I appreciate Taylor Kawate’s essay in the November 2020 issue of the Wheel of Dharma, and Jon Kawamoto’s decision to publish it. While I don’t know how Mr. Kawate relates to “shinjin”（信心） as a word, concept, or awareness, I do share his concern about the avoidance of any conversations about its meaning in our Jodo Shinshu Hongwanji-ha tradition.
The analogy of karate’s essence as “self-defense,” seems semantically contrary to a basic premise of Buddhism in that there is no “self” to be defended. Nonetheless, I do agree with Taylor’s questioning why any discussion about such a significant expression as shinjin was so abruptly, mysteriously dismissed. I find this especially concerning given the fact that the situation came up during a Buddhist youth retreat. I share his contention, “Teaching and explaining the essence, the purpose of something, is vital because it answers the ‘why.’ It keeps the core values alive.”
I don’t know what the circumstances of the session in question might have been, but when I read the way that the question about shinjin was averted, I wondered, “what’s up with this”? If our Sangha members, regardless of age, aren’t given opportunities, if not encouraged, to raise questions about what the words we hear, read, use mean, during BCA sponsored retreats, services, seminars, etc., what’s the purpose of having them?
As far as the term itself, I’ll offer what it means for me, and suggest that shinjin can be understood and appreciated beyond the word itself. The proverbial “finger pointing to the moon.”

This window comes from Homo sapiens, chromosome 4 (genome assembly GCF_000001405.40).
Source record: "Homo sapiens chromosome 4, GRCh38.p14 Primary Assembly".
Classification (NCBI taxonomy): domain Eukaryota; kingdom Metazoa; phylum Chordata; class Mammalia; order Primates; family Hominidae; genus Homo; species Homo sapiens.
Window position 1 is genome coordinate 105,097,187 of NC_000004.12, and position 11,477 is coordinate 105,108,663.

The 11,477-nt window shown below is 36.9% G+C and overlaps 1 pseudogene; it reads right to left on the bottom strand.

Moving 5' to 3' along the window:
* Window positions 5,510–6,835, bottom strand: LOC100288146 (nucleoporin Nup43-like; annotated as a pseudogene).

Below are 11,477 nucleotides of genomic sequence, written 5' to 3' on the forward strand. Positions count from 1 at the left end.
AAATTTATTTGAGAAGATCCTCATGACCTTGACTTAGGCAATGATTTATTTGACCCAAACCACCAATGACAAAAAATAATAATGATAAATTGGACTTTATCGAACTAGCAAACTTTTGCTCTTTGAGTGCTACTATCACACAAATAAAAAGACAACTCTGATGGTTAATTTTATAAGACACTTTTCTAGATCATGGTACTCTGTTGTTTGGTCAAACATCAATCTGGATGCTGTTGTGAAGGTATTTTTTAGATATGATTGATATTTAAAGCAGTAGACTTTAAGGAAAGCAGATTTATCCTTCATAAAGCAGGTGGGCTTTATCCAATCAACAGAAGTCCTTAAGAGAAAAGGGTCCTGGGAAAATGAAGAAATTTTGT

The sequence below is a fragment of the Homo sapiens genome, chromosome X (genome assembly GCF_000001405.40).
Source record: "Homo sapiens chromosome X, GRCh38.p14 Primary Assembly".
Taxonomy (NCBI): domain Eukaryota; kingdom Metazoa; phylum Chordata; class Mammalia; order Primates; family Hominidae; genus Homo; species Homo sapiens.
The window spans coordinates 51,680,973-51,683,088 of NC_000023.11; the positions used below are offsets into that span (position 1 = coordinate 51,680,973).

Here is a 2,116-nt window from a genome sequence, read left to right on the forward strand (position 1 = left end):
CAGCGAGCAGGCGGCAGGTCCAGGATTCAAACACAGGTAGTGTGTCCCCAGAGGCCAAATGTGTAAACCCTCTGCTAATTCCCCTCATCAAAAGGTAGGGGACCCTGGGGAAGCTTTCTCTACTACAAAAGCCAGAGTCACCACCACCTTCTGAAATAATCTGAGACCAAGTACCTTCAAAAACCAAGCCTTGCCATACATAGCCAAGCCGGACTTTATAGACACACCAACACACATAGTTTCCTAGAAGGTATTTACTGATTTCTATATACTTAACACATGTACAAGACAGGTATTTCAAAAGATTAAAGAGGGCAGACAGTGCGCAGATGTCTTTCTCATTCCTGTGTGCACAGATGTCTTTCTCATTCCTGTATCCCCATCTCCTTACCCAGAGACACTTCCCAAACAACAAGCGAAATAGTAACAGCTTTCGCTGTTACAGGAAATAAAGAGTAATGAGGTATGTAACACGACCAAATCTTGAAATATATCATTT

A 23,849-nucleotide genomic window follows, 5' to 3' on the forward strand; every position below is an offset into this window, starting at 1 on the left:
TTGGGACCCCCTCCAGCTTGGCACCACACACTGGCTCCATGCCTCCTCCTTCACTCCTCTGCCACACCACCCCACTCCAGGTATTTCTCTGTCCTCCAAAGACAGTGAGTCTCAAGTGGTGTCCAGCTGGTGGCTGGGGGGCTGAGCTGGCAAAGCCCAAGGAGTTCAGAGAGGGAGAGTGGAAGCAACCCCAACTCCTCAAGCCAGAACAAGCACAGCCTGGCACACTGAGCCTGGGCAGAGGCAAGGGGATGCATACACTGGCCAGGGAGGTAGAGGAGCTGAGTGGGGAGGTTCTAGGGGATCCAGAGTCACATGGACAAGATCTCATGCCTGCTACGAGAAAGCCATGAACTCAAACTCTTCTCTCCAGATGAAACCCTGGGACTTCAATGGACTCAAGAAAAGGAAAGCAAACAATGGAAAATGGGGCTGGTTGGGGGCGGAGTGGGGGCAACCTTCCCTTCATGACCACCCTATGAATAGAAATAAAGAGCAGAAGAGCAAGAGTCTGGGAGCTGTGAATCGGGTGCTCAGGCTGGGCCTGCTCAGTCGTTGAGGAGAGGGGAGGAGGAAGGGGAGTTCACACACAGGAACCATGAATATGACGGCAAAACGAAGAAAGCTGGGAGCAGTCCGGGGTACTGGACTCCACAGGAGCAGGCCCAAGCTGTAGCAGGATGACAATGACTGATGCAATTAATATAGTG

I think that we can hear the teachings without becoming too fixated, dogmatic about particular terminology. Forty years ago, during the decades-long preparation of publishing the “Collected Works of Shinran,” there was a controversy that arose regarding how to translate shinjin into English.
The general consensus of the translation committee was to leave the word in the Romanized form. The opinion was to present it as is, for English readers to come to understand its meaning without translation, like “satori” has come to be appreciated without an equivalent term in English. Additionally, it was intended to try and avoid objectifying the term as something to be “attained” as some indication of one’s spiritual accomplishment, a badge of pride to be grateful for.
Returning to the martial arts analogy raised by Kawate, there’s the misperception of the Japanese term of ”ShoDan”（初段）which has been associated with receiving the “black belt” rank.
As some people have come to appreciate the original meaning of the Japanese term, in the context of the art, and its English translation of “sho” or beginning, “dan” or level or rank. In other words, it identifies the recipient more as a student who is prepared to begin learning the art by teaching others rather than someone who is to be admired as an “expert” in our western culture.
I feel that it may be in this respect we’ve tended not to talk about, or play up shinjin as something to seek. Even though Shinran Shonin’s writings are certainly filled with the term, I read it as his way of expressing gratitude for the awareness, mindfulness, working of Boundless Compassion as the source of his hearing and saying Namo Amida Butsu.
In this sense, I recall a saying:
“To become aware of the Heart (that is Amida Buddha) clear seeing (through listening) is needed. But it is not a state to be attained, made or fashioned for we have our being in it anyway. It is rather a transformation of the obstacles within us which are preventing us from being aware of the Heart.”
(adapted from Irmgard Schloegl’s “The Wisdom of Zen Masters”)